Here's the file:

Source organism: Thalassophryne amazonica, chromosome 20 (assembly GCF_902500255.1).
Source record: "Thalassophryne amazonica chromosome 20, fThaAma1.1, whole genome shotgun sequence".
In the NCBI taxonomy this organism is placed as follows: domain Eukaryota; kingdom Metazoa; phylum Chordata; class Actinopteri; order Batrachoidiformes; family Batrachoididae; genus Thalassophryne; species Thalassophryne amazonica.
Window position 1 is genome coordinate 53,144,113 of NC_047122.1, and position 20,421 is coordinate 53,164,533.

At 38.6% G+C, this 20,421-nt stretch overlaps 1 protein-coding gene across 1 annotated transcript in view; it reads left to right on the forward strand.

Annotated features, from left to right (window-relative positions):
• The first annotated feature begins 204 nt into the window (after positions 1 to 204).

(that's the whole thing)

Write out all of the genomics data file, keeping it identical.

Source organism: Thalassophryne amazonica, chromosome 20 (assembly GCF_902500255.1).
Source record: "Thalassophryne amazonica chromosome 20, fThaAma1.1, whole genome shotgun sequence".
In the NCBI taxonomy this organism is placed as follows: domain Eukaryota; kingdom Metazoa; phylum Chordata; class Actinopteri; order Batrachoidiformes; family Batrachoididae; genus Thalassophryne; species Thalassophryne amazonica.
Window position 1 is genome coordinate 53,144,113 of NC_047122.1, and position 20,421 is coordinate 53,164,533.

At 38.6% G+C, this 20,421-nt stretch overlaps 1 protein-coding gene across 1 annotated transcript in view; it reads left to right on the forward strand.

Annotated features, from left to right (window-relative positions):
• The first annotated feature begins 204 nt into the window (after positions 1 to 204).